The average cost of electricity is about 20.06p per kWh* in the UK. This means it will cost around 60p to power a 3kW immersion heater for an hour.

Based on this figure we've estimated some running costs to give you an idea of what an immersion heater could cost to run.

Immersion heater size Running cost per hour Weekly running costs (2 hours a day) Monthly running costs (2 hours a day over 28 days) Yearly running costs (2 hours a day over 52 weeks)
3kW 60p £8.40 £33.60 £438.00
6kW £1.20p £16.80 £67.20 £876.00

Saving money with an immersion heater

If you install a immersion heater timer you can set it to automatically heat up at specific times of the day or night. If your energy tariff is cheaper at night this would be the best time to have it working. The average Economy 7 off-peak tariff for electricity is 11.81p per kWh* which means to run a 3kW immersion heater for an hour will cost around 35p. Potential savings (based on a 3kW immersion heater) are illustrated in the table below.

Average Price of Electricity (per kWh) Hourly Running Cost Weekly Running Cost (2 hours per day) Monthly Running Cost (2 hours a day over 28 days) Annual Running Cost (2 hours a day over 52 weeks)
Standard Tariff (Day) 20.06p 60p £8.40 £33.60 £438.00
Economy 7 Tariff(Night) 11.81p 35p £4.90 £19.60 £255.50
Potential Saving 8.25p 25p £3.50 £14.00 £182.50

Buying an immersion heater

The cost of buying an immersion heater will vary depending on the type and size of the heater.

Copper immersion heaters are the cheapest at around £25. But they’re not suitable for hard water areas, stainless steel tanks, unvented cylinders or thermal store units.

Incoloy or titanium are recommended in hard water areas and are usually a little more expensive but still under the £40 mark. This doesn't include the cost of the cylinder or installation.

The price of the immersion heater will also increase in line with the size.

You can work out the size immersion heater you need using the capacity of your cylinder and the temperature rise**. When you have these figures there is a simple calculation you can do to work out how much power is needed to heat your tank of water in 1 hour:

Volume of tank x 4 x temperature rise / 3412 = Power (kW) required

For example, if the cold water in your 120 litre tank is 15°C and you would like it heated to 60°C, the calculation would be: 120 x 4 x 45 / 3412 = 6.3kW

So you would need at least a 6 kW immersion heater to heat a full tank of water in 1 hour. Or a 3 kW immersion heater to heat the same amount in 2 hours.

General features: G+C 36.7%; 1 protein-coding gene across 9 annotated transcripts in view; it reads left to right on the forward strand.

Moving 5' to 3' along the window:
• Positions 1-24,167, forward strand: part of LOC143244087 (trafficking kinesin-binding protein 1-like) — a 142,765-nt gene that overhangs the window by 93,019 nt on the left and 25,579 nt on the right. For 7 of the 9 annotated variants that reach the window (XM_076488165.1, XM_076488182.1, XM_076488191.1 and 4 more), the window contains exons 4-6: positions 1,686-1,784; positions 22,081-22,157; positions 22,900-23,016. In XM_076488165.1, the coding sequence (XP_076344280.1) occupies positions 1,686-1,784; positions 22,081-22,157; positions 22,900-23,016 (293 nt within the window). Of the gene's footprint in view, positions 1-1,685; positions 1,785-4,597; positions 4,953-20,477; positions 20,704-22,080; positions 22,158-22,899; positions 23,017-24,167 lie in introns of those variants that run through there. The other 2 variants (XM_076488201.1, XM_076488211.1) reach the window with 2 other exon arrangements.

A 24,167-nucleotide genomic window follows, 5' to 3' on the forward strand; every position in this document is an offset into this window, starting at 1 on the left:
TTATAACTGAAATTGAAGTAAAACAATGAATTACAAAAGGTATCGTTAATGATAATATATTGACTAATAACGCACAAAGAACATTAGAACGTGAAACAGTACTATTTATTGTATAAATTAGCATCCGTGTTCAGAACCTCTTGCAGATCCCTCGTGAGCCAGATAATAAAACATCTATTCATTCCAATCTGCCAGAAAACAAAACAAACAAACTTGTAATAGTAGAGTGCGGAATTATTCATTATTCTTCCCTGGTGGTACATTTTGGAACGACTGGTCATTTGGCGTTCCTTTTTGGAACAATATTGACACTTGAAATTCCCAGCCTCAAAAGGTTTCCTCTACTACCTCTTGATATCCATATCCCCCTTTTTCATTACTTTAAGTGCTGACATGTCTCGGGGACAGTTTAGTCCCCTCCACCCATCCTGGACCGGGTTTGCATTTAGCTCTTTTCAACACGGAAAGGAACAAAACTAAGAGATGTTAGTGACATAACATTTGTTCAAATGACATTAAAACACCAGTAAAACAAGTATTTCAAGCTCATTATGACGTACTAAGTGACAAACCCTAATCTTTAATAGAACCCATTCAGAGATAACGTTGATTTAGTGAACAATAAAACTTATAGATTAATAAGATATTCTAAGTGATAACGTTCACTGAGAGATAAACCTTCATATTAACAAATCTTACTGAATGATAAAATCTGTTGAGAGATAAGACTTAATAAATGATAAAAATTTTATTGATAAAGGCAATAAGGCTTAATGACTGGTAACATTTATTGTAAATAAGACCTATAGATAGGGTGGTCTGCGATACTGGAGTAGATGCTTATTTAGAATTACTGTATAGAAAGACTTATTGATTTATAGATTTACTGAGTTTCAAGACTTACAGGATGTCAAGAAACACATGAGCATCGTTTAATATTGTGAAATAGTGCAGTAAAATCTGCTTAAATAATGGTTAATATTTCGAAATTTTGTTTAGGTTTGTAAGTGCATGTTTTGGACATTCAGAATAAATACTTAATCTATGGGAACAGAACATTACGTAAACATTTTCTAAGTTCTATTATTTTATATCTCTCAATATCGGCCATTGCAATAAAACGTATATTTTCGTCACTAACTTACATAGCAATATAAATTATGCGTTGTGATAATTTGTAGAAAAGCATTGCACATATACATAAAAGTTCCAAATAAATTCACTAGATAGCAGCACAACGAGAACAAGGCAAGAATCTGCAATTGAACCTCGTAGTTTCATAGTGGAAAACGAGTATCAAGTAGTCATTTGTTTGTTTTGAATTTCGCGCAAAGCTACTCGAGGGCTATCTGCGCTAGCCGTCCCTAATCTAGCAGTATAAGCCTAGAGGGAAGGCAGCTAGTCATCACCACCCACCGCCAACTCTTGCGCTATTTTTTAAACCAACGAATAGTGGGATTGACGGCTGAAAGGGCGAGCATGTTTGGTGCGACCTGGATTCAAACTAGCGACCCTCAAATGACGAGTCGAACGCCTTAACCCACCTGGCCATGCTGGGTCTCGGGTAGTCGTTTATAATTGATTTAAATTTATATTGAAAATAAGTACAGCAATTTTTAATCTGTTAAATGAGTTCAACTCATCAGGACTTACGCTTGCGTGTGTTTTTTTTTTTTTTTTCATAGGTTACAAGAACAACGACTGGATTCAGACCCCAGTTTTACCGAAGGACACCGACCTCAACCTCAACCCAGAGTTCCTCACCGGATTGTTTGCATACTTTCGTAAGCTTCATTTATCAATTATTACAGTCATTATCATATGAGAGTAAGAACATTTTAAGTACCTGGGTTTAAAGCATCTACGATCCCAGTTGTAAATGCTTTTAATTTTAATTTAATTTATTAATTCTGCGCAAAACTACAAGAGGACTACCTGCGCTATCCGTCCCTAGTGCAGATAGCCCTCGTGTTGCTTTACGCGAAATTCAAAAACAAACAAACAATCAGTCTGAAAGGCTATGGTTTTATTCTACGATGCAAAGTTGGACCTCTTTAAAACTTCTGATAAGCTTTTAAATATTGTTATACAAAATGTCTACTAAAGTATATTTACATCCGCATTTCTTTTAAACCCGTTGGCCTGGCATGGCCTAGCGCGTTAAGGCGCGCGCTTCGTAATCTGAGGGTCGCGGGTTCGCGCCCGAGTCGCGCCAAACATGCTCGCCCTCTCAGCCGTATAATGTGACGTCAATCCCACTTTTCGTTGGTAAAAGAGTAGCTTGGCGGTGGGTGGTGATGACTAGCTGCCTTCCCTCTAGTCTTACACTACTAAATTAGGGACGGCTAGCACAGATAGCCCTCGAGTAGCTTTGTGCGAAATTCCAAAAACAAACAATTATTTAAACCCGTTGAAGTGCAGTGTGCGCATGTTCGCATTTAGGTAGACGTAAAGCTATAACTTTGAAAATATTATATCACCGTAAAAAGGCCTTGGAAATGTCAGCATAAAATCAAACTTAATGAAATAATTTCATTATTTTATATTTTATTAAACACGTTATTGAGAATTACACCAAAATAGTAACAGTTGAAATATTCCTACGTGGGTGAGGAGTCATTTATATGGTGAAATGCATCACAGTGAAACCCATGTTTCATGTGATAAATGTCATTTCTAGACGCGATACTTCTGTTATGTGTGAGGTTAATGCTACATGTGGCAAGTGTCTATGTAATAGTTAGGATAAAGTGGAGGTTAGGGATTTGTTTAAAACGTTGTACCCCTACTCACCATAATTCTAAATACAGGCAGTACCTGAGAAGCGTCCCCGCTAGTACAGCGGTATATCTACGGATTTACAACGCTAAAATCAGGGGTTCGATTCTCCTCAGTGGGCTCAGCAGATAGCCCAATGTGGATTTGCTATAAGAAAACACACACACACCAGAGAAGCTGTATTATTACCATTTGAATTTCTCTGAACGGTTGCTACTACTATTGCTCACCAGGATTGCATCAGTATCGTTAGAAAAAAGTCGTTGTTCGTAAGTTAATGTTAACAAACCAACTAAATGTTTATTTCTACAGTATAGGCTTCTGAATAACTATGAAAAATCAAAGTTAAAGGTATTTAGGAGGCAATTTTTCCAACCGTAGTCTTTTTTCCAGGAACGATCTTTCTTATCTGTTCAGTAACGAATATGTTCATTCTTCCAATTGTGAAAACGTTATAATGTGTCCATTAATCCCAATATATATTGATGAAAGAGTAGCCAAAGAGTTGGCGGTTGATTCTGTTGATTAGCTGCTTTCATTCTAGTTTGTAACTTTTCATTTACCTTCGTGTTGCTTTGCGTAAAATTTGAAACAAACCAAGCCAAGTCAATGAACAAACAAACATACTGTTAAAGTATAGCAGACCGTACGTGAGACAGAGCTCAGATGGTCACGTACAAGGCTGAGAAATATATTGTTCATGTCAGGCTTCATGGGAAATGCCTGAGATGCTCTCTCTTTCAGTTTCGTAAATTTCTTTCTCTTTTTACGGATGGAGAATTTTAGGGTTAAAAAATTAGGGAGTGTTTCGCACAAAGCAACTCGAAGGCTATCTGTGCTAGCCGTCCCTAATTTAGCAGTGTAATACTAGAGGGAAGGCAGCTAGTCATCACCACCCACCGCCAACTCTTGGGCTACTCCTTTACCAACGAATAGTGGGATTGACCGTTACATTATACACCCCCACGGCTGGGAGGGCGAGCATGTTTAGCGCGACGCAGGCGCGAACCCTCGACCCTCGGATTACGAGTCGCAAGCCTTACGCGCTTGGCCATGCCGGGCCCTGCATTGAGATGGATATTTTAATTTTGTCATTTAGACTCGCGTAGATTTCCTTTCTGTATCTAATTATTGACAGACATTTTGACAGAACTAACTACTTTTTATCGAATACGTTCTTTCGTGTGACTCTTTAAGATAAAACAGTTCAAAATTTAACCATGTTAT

Replacing an immersion heater can take a qualified engineer up to half a day. They’ll start by either partially or fully draining the tank of water so they can access the immersion heater. The job involves both electricity and plumbing so we highly recommend that you get quotes from a professional engineer in your area.

Immersion heaters: To keep or not to keep?

It seems immersion heaters still have a place in the modern home as both a backup for your combi boiler and as a potential source of free hot water with solar technology. You can keep its energy supply switched off when it's not needed so you won't be wasting energy by having it. So if you can live comfortably with your hot water tank it may well be worth holding on to it.

However, if you're currently using an immersion heater as your only source of hot water you should be considering a combi boiler replacement. An all-in-one gas combi boiler is not only cheaper to run but also delivers the convenience of a fresh supply of hot water on demand.


*According to figures last updated in November 2021, based on predicted fuel prices for 2022. For England, Scotland and Wales only. Energy Saving Trust, Our Data: Fuel Prices and Carbon Factors (2022)

**The temperature rise is the difference between the temperature of your cold water and the temperature it needs to reach (measured in centigrade).

Rob Wells

About the author

Rob Wells

Rob is another of our resident home heating experts. He manages our external partnerships, making sure you get the most up to date information.